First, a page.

How to Become a Dental Assistant in 5 Steps
Explore the career requirements for dental assistants. Get the facts about education, salary, licensure requirements and potential job growth to determine if this is the right career for you. Schools offering Dental Assisting degrees can also be found in these popular choices.
What Is a Dental Assistant?
Dental assistants work with dentists to provide services and information to patients. This position involves both direct patient care and working with dentistry equipment. It could also involve recording medical and dental information, scheduling appointments, or other administrative tasks. Dentist assistants need to have good communication skills in order to effectively discuss procedures or oral hygiene practices with patients.
The scope of practice varies slightly from state to state, as do licensing or certification requirements. Almost all dental assistants work in dentist offices, and they must be aware of safety considerations and knowledgeable about the equipment and procedures they assist with. The following chart provides more information about becoming a dental assistant.
Certificate or diploma, associate’s degree
Source: *U.S. Bureau of Labor Statistics (BLS)
What Does a Dental Assistant Do?
A dental assistant is a support staffer who helps dentists with a variety of patient care and treatment tasks. Their duties include explaining procedures to patients, instructing patients in oral care, sterilizing instruments, preparing instrument trays, providing chair side assistance during teeth cleaning and tooth extraction procedures, ordering dental supplies, and maintaining treatment records and patient histories. In states with more permissive regulations dental assistants may perform more advanced duties, such as applying temporary dental crowns, making tooth impressions or processing x-rays.
Step 1: Earn a High School Diploma
In some cases a high school diploma or GED is sufficient to earn a dental assistant position, but if you want to enroll in a college program you are required to have a diploma. High school chemistry, biology, office administration and health sciences courses can provide relevant background knowledge that might help you perform your duties.
Step 2: Earn a Dental Assistant Certificate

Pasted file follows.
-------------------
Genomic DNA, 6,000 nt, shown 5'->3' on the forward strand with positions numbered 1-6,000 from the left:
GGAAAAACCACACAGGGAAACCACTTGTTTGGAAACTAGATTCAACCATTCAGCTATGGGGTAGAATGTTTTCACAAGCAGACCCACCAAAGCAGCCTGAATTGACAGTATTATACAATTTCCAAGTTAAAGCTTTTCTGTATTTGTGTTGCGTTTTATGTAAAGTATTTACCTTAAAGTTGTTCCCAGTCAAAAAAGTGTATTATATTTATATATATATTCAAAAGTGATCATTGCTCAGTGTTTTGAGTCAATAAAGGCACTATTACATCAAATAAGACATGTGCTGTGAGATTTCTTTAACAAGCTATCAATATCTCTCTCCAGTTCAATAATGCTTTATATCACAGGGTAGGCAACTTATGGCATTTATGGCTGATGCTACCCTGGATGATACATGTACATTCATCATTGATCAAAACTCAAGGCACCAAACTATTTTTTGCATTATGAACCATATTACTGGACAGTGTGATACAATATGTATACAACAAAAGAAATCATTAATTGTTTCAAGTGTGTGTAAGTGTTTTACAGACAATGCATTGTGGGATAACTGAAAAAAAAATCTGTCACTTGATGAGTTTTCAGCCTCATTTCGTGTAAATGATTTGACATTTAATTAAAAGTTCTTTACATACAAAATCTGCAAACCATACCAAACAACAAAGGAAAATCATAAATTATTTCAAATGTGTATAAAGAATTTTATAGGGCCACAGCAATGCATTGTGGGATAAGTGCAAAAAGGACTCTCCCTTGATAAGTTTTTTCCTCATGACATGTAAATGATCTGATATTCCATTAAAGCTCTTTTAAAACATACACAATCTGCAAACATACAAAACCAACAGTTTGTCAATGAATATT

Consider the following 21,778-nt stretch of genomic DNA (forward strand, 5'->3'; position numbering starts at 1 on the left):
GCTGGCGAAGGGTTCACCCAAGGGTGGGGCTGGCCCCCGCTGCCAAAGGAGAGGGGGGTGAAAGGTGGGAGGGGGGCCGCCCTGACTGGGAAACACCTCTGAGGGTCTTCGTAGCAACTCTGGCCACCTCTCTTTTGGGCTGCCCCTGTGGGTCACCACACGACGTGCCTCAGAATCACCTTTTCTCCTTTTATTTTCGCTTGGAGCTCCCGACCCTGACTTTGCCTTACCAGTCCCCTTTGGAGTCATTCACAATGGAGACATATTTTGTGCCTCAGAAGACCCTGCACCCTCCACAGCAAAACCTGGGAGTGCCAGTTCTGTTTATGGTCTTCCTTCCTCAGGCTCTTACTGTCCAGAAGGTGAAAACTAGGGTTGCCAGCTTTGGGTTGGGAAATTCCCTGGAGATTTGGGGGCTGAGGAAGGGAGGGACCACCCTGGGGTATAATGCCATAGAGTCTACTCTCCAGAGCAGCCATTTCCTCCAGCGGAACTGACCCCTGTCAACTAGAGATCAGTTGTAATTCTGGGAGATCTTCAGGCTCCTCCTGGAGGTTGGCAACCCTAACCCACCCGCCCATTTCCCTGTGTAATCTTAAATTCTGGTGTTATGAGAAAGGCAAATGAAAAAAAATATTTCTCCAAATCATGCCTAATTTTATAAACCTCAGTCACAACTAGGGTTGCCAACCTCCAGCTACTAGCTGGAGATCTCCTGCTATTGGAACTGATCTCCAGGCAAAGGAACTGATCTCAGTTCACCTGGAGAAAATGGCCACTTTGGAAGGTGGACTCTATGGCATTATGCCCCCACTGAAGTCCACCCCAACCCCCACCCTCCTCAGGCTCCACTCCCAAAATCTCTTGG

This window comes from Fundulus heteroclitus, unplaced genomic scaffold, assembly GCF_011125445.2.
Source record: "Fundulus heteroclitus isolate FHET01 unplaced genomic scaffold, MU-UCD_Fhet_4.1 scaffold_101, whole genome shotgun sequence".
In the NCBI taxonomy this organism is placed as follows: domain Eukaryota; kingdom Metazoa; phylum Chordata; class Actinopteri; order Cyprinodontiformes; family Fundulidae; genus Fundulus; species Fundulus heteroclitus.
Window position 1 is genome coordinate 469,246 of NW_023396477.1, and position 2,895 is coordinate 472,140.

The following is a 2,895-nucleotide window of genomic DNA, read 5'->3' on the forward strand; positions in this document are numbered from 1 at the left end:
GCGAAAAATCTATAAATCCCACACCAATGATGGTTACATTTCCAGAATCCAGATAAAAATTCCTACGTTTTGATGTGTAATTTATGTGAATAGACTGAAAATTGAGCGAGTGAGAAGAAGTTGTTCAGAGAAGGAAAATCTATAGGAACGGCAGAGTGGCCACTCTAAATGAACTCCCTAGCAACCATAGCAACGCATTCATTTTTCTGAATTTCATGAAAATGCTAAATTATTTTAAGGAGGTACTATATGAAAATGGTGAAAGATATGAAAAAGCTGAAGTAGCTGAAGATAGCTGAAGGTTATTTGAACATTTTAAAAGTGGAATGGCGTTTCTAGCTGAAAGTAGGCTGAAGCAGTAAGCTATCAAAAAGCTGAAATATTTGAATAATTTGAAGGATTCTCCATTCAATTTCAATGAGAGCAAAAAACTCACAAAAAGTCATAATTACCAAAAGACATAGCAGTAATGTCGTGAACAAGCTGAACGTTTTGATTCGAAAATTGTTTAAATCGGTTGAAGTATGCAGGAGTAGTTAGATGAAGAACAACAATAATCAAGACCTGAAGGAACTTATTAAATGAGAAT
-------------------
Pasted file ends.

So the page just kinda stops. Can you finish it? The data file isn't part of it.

According to O*Net Online, approximately 63% of dental assistants have some college education (www.onetonline.org ). Another 12% have an associate’s degree. Certificate programs emphasize dental sciences and clinical practices, but may also include courses in biomedical sciences and liberal arts. Coursework might include oral anatomy and physiology, dental materials, dental radiography and assisting methods.
Step 3: Obtain Employment
Figures from the U.S. Bureau of Labor Statistics show that approximately 318,800 people were employed as dental assistants in 2014 (www.bls.gov ). Employment is projected to reach 377,400 by 2024. The majority of assistants worked in dentist offices, but you might also find work in physicians’ offices, government agencies and colleges and universities. As of May 2015, the median salary you could earn was $35,980.
Step 4: Obtain Certification
Some states have professional standards for dental assistants. In 37 states you can meet them by passing three exams that lead to a Certified Dental Assistant (CDA) credential. They are administered by the Dental Assisting National Board and are designed to test your knowledge of radiation health and safety, general chairside practices and infection control In addition, passing the radiation and health safety exam in 30 states permits you to perform radiological procedures. To be eligible for the CDA you need either two years of full-time or four years of part-time dental assistant experience and CPR certification.
Step 5: Advance Your Career
You have several options for advancement in the dental field, but most require further education. By earning an associate’s degree in office management you could become a dental office manager or transition from providing care to becoming a dental products sales rep. Alternatively, you could apply your certificate credits towards an associate’s degree or bachelor’s degree in dental hygiene and become a dental hygienist.
What Are Some Related Alternative Careers?
Medical assisting is similar in many ways to dental assisting. It involves direct patient care but takes place in a hospital or clinic setting, typically under the guidance of a physician. Becoming a surgical technologist could be another good choice if you are considering the medical field. As with dental and medical assisting, surgical technology requires completion of a certificate program on top of a high school diploma. These professionals prepare operating rooms and assist surgeons during operations.
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